Our healthcare system sucks

September 24, 2019

 

 

 

 

The United States remains to be one of the only first world countries to not offer some sort of universal healthcare and Americans are suffering because of it.

 

In America we rely on insurance to take care of most of our healthcare costs. Unfortunately, this system is not working for many Americans. 

 

According to the United States Census Bureau as of 2017 more than 28 million Americans were uninsured. That’s 28 million people that are not receiving health care and are left with overwhelming debt in the case of an emergency.

 

These 28 million people come from all sorts of backgrounds but the people being affected the most are between the ages of 19 to 64. This large portion of our population also happens to be the workers of America. 

 

People of working age are the ones that keep our society running, they are the ones building our roads, teaching our children to read and making you coffee in the morning, but most importantly they are paying taxes.

 

They pay the taxes that go into social security, Medicare and Medicaid to support the neediest in our society but ironically have little to no support for themselves.

 

I have seen it myself, friends and family working full time jobs that do not provide insurance or instances of large companies keeping workers part-time to avoid providing benefits. Many of these friends have not seen a doctor in years and have few places to go if they get sick.

 

The issues with our healthcare system don’t just affect those who are uninsured, but also those who may have poor insurance or financial issues.  Many people face difficulties with their insurance such as high premiums, deductibles and copayments making it difficult for them to afford proper healthcare.

 

In fact, according to a study by the Henry J Kaiser Family Foundation (KFF) 51% of Americans both insured and uninsured avoid seeking medical care due to the high costs. This includes skipping annual checkups and dental visits; not getting recommended medical testing or treatment; not going to the doctor when ill and being unable to receive mental health care.

 

Missing recommended doctor’s visits is a huge problem for the health of the American people, as they skip checkups and appointments underlying health problems can go unnoticed for years. 

 

According to the National Cancer Institute this can be incredibly dangerous due to illnesses like certain types of cancers that don’t present themselves until it may be too late.

 

As for myself, I have been incredibly lucky for most of my life, my mother is a hardworking teacher and because of that and the young adult coverage law, which allows workers to keep their children insured until the age of 26, I have been able to stay insured.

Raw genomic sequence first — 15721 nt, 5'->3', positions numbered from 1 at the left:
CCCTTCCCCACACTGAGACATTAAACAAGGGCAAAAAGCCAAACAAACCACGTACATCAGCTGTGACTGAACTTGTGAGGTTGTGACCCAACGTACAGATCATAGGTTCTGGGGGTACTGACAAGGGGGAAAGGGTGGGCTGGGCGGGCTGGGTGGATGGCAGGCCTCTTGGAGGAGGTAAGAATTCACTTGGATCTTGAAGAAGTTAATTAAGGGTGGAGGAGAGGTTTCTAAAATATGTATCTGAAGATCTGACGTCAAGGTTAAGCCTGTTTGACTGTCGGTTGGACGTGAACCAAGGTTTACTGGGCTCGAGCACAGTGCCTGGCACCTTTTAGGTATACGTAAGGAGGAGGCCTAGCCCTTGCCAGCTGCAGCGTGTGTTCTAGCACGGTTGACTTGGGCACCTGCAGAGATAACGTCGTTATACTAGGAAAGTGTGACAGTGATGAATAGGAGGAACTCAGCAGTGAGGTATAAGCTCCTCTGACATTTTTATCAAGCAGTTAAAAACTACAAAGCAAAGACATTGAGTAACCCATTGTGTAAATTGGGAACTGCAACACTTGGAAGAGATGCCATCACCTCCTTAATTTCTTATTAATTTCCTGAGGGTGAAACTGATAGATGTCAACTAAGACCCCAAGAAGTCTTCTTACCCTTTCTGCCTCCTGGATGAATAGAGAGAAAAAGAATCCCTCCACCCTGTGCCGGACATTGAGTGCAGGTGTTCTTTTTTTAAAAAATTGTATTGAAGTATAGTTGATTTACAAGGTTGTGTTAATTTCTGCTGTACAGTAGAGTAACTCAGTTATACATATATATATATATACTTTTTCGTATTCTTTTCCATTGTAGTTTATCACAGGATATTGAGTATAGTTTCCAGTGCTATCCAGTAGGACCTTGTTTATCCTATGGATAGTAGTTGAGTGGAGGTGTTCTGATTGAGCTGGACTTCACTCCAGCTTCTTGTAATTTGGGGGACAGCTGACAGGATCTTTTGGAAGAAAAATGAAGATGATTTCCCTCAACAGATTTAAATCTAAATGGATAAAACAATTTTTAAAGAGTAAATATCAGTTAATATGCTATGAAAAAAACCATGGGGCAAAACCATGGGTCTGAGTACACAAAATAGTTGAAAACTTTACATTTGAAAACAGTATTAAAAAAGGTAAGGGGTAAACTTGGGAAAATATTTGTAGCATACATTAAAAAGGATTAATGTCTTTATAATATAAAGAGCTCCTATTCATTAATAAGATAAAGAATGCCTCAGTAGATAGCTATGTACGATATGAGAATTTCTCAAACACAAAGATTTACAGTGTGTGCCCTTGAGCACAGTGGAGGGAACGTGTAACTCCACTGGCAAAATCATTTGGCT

As a young adult with bi-polar disorder this law has been a godsend to me. I live my life around doctor’s appointments and prescriptions, without the young adult coverage law I would not have been able to continue my treatment after 18.

 

Unfortunately, this will soon end for me, I’ll be turning 26 in a few months and joining the ranks of my uninsured brethren. As a college student working minimum wage this terrifies me.

 

Even though I am scared I know I have options, I am blessed to have a family that will help me get health insurance and help me get the treatment and medication I need. Another issue plaguing the American healthcare system is the unreasonable cost of these prescription medication. 

 

Americans pay more per capita for their medication than any other country in the world according to a 2018 survey done by the Organization for Economic Co-operation and Development.

 

That same survey found that Canadian’s pay roughly two-thirds of what Americans pay, and residents of the United Kingdom only pay one-third. It’s no surprise that the KFF found that 18 million Americans import their prescription drugs from other countries.

 

You may have even heard stories of American’s going to Canada to illegally import insulin into the country or you may even know people that go to Mexico where the same drugs cost one-sixth of the price or less.

 

Unfortunately, these are only good options for people that live close to a border and are willing to take the chance of potentially breaking the law. I remember a difficult situation I faced a few years ago where I became truly disgusted by the American Healthcare system and the cost of drugs.

 

I worked for a call center taking calls in the billing department for a large corporation. My job was to deal with customers concerns when it came to payments and their bill.

 

One day I got a call from a woman, to tell a long story short she unintentionally made a payment to the company, over $300 that she had intended to go towards her medical costs. It was my job to tell her she was not going to get that money back.

 

I spent the next half-hour powerlessly listening to this woman cry to me about how she wouldn’t be able to buy insulin. 

 

She told me how she was sick, and she was afraid of dying and I had to sit there and calmly explain that I could do nothing to help her.

 

I was younger, I didn’t know how healthcare really worked. I told her to go to the hospital surely, they would have insulin for her surely, they wouldn’t let her die. 

 

All this woman could do was cry, because she was afraid of putting herself and her family in even further debt. I don’t know if I cried that day when I talked to her, but I remember the anger I felt.

 

I was obviously angry at the company I worked for, but I was truly enraged to see firsthand how our government has failed us. 

 

It was no surprise that a soulless corporation only cared about money, however it was a surprise to me to see our healthcare system work in exactly the same way.

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